Food waste worsens climate change


Via Pexels

Grace Smith | July 21, 2022

An estimate of 30 to 40 percent of food in the U.S. is wasted. When food gets wasted, inputs used to store, process, transport, and prepare the food are also wasted. Not only does food waste impact the inputs, but its use of greenhouse gases is worsening climate change. 

The U.S. Environmental Protection Agency (EPA) published a report in 2021 that said, every year, U.S. food loss encompasses 170 million tons of carbon dioxide equivalent, GHG emissions. The EPA compared it to the annual carbon dioxide emissions of 42 coal-fired power plants. 

The combination of food waste in landfills, which accounts for about 23 percent of total landfilled waste, and methane burped from cows makes up for a significant number of Earth’s total methane emissions. 12 percent of methane emissions come from livestock manure. In addition, agriculture makes up 11 percent of total greenhouse gas emissions in the U.S.

To prevent food waste from increasing, Dana Gunders, executive director of ReFED, an organization that examines food waste, said during a committee meeting that standardized food labeling would make a large impact. Right now, different types of food have different labels, including “best by,” “sell by,” and “enjoy by.” Gunders said creating a standard would help stunt climate change.

Supreme Court narrows EPA’s power to regulate greenhouse gas emissions


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Grace Smith | July 1, 2022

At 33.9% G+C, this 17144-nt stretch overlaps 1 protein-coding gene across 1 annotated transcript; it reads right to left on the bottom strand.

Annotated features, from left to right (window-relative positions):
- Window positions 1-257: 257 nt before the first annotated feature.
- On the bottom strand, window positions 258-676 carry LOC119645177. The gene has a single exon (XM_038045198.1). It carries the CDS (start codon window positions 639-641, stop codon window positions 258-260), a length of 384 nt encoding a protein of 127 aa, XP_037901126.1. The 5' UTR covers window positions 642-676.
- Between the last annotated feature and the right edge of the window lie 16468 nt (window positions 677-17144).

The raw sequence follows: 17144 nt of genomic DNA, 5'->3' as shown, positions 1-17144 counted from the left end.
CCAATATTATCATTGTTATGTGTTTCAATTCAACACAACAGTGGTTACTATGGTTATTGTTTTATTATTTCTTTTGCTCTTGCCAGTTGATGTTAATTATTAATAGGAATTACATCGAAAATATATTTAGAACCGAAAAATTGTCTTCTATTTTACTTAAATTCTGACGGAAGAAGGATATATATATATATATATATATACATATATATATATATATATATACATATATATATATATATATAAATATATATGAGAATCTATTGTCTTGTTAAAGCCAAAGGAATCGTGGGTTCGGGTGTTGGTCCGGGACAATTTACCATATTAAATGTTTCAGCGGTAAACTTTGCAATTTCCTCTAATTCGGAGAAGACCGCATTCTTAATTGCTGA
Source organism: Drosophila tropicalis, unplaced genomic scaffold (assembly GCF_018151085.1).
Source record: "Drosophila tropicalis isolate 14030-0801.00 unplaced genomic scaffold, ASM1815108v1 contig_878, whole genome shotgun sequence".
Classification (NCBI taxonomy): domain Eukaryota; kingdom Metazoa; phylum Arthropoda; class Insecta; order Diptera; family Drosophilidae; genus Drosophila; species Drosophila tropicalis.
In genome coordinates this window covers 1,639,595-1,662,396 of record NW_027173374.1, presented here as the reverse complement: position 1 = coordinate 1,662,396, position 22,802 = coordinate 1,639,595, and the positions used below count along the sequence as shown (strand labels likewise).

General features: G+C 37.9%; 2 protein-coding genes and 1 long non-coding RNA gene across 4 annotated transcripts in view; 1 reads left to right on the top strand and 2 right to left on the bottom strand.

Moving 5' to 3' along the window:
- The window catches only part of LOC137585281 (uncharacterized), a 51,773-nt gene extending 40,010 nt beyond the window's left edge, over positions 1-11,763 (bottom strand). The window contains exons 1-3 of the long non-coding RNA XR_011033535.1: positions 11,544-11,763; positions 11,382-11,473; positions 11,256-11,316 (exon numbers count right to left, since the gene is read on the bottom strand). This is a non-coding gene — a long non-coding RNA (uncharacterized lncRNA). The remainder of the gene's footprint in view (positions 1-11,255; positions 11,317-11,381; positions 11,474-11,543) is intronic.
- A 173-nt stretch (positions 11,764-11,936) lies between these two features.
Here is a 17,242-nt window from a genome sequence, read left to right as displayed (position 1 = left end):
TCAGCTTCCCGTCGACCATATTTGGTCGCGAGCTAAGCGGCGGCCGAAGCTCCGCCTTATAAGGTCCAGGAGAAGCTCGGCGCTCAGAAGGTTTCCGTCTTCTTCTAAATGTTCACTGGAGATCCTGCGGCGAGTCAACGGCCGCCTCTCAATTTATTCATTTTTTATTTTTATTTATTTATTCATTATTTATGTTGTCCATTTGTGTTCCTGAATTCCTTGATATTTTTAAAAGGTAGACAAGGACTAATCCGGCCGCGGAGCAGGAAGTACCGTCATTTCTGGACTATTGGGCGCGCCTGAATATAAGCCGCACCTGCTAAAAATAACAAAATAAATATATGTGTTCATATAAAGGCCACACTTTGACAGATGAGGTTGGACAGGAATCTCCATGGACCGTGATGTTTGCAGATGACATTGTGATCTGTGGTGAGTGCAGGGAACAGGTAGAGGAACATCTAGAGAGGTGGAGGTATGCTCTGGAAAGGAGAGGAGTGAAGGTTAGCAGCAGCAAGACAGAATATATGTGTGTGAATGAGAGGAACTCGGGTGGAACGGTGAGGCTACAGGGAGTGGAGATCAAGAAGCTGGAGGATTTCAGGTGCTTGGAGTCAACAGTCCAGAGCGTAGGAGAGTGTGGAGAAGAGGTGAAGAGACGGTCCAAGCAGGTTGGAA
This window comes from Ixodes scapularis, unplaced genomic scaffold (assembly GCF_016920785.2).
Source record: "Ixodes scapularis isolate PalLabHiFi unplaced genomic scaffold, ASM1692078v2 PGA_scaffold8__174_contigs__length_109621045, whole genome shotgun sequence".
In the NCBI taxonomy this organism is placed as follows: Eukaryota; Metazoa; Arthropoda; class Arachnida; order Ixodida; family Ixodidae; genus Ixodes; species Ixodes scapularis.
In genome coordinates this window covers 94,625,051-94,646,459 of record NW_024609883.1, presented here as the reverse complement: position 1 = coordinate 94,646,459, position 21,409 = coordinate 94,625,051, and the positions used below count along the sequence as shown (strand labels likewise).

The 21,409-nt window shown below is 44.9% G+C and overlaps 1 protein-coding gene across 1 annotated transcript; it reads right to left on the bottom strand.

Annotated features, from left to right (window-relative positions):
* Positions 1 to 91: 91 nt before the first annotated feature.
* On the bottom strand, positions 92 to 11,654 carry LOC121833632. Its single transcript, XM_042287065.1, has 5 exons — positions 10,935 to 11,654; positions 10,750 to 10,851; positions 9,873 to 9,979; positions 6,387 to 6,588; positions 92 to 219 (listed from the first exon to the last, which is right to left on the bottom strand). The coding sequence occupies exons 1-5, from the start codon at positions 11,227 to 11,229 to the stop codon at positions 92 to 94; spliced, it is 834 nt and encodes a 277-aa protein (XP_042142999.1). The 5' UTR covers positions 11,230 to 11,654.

The U.S. Supreme Court ruled in a 6-3 decision that the Environmental Protection Agency (E.P.A.) does not have the authority to administer expansive regulations on pollution from power plants. The ruling in West Virginia v. Environmental Protection Agency puts a strain on President Joe Biden’s efforts to manage climate change. 

The Clean Air Act of 1970, a plan put in place to govern greenhouse gas emissions from power plants, was brought up in the case. But, because of lawsuits and other issues, the program stalled in 2016. So, the Biden Administration attempted to dismiss the case because there were no plans in place from the E.P.A. that would govern the power plant, but the argument didn’t work. 

The U.S. is the second world’s largest greenhouse gas emitter as of 2021, accounting for around 11 percent of the world’s total emissions. In 2020, the electricity sector, or the energy industry, was the second-largest source of greenhouse gas emissions, accounting for 25%, in the U.S., behind transportation. 

The E.P.A. doesn’t have the power it would have held, but not all their leadership is stripped. The E.P.A. can still regulate power plants, but it can’t do the necessary amount of cutting and shutting down to reduce the critical amount of greenhouse gas emissions.

Because of the new ruling, Biden’s promise to the world that the U.S. would cut greenhouse gas emissions in half from 2005 levels by 2030 has become a more challenging goal to achieve. Coral Davenport, a New York Times energy and environmental policy reporter, said for Biden to achieve this, new legislation and stricter regulations on all sectors of pollution need to be put in place.

U.S. greenhouse gas emissions up in 2021


Via Flickr.

Eleanor Hildebrandt | January 19, 2021

Greenhouse gas emissions rose more than six percent in 2021 after a nearly 10 percent drop in 2020.

Emissions rose as the economy began bouncing back from the initial economic decline from the COVID-19 pandemic hitting the U.S. As in-person work returned, in several sectors, coal plants came back. Estimates published in early January by the Rhodium Group, the emissions remain five percent below 2019 levels regardless of the increase. The 10 percent drop in 2020 was the biggest plummet on record, according to the New York Times.